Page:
The Recurrence

"Look at my face, f*ck-face. That’s what you said, f*ck-face, without even looking at my face."

"You ignored me once, pretty smart, wasn’t it?"

"I won’t let you do that again, not to me, not to anyone, f*ck-face."


She woke up, with streaks of sweat on her face, from pitch blackness to her overly-illuminated room. Sleeping with all the lights turned on -- was it fear or a habit, or was it fear turned into a habit, both losing their identity in the transformation. Her breathing was still heavy. Water. Yes, she needed water, and air, and calmness, and peace, and a way, anyway, to get rid of this recurring dream.

It was the same dream again. The whispery voice of a well-known stranger cursing all the time. Her eyes shut tight because looking at the face was something she could not bear. No hands touched her. Not a drop of spit fell on her. She didn’t even smell any stench around her. There was blackness and then this voice, punctuating every sentence with a "f*ck-face."


"F*ck-face! Open your eyes. You must."

"You remember how you kept those shut the last time we met? It wasn’t a good idea."

"Wait. You doubt our meeting now?"

"You do remember me, if not the entire meeting, don’t you? When you wanted to scream but chose not to. How your vision was blurred, your mouth dry as if it’d never tasted water, but your ears... you could hear my screams all along, f*ck-face. My screams turning into whispers and fading away as a distant babbling of some unwanted drunkard on a Friday night, but I was right there, f*ck-face."


Her eyes shot open, again, her jolting hand hitting the side table. She had carried the dryness in her mouth all the way from the dream. She used one of her hands to wipe the fresh sweat off of her face and the other to pick the penknife up from the floor, setting it on the table. She looked up at the ceiling, exhausted, both from the dreams and the reality, still trying to discern which was which.

She definitely needed water, a lot of it. When she’d finally made her mind to get up, she found herself drifting back to sleep.


"Hush now, f*ck-face. Give me your hand, and I’ll make you feel what I feel."

"Come, let us be friends, f*ck-face."

"You see, this is what I feel. Open your eyes now. It isn’t fun if you don’t see it. It’s only when you see it that you can find out what it truly is. Anyone can touch blood and mistake it for water. Open your eyes, f*ck-face."


Her body was shaking this time. Her hands were lifted in midair. The tips of her fingers held enough moisture to quench her thirst. She stared at her hands for long enough to make sure she wasn’t mistaking blood for sweat. No. No. It was only a dream.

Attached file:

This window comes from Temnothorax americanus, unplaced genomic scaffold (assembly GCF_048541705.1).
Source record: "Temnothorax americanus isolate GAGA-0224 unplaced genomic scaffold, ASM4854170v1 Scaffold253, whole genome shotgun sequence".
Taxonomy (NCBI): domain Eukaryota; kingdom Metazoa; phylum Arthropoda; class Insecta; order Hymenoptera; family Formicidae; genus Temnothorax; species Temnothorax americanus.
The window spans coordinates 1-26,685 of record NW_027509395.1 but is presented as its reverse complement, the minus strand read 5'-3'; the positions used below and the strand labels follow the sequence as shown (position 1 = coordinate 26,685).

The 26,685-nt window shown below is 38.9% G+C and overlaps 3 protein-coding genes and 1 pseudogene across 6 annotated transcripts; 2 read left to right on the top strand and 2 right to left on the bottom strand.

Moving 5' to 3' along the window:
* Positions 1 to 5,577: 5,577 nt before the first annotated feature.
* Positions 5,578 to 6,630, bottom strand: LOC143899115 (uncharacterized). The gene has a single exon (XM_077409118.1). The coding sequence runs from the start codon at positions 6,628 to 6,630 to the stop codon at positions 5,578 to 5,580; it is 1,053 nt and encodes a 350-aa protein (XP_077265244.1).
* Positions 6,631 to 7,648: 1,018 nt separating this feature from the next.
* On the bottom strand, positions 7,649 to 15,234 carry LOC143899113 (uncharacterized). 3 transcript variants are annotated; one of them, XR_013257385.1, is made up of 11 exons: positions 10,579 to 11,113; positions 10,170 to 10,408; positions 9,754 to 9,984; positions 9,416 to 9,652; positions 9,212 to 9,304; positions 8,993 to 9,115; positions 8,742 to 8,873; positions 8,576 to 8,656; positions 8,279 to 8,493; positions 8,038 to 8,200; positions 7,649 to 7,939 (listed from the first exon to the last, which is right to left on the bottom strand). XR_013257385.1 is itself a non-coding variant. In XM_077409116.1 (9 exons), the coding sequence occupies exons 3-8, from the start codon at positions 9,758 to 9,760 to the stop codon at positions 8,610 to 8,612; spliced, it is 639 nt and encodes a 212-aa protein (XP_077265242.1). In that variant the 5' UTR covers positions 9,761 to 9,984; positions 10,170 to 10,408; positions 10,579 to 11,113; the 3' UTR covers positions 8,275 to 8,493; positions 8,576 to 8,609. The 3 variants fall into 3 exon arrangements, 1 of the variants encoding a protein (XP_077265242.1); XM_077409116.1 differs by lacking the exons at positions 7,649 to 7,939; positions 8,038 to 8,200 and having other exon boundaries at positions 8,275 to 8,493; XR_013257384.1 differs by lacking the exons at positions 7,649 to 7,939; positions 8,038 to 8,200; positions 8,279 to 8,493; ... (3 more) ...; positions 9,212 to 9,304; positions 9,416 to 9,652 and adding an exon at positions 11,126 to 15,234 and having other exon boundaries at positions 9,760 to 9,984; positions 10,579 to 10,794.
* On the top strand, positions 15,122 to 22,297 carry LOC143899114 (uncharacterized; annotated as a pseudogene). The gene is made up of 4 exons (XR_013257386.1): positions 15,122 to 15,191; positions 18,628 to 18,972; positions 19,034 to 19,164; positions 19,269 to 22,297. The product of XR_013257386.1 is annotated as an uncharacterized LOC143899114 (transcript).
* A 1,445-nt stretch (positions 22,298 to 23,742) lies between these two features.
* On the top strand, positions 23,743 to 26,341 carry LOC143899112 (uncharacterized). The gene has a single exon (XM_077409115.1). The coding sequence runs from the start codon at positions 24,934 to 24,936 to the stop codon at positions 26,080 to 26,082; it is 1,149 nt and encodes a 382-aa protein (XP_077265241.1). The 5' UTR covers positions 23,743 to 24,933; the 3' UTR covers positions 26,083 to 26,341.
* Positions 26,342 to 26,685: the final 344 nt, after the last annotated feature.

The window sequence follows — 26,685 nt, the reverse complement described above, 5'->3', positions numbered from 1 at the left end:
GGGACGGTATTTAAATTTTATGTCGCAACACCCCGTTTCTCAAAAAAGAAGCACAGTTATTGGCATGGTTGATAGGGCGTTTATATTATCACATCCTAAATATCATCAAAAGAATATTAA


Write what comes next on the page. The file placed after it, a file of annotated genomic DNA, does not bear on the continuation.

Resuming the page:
The only sounds she could hear included the whispers from her dream and the loud snoring of the baby girl lying next to her. She turned to her side and planted a gentle kiss on the baby’s forehead, making sure her sleep was not disturbed.

She decided not to sleep now. She’d get up, walk a bit, drink some water, wash her face, and beat the h*ll out of sleep. She’d spend the entire night sitting on that chair right next to her bed. Or she could read, for reading is always interesting. She must leave the bed. She needed water. She could not bear the dream, not anymore.


"Let’s make it easy, f*ck-face."

And then something touched her face... maybe in the dream.

Slowly and gently.

There were fingers on her palm... or was it metal?

"We’ll make it all quiet, f*ck-face."

A cut, deep enough to draw some liquid out, and it was not sweat, not this time.

"The screams are only in your head."

Her eyes were still shut tight.

"Open your eyes, f*ck-face."

There was some stench this time.

"It is only half the fun."

The liquid... the blood... it all felt real.

Now is the time.

And something forced her eyes to open. The dream was over. The whispers were gone. In her hand was the penknife from the side table. On the sheets was fresh crimson liquid. She no longer needed water. The room was quiet. She could now sleep, in peace.

As her eyes closed, she heard a whisper "f*ck-face," only this time the voice was that of a baby girl.

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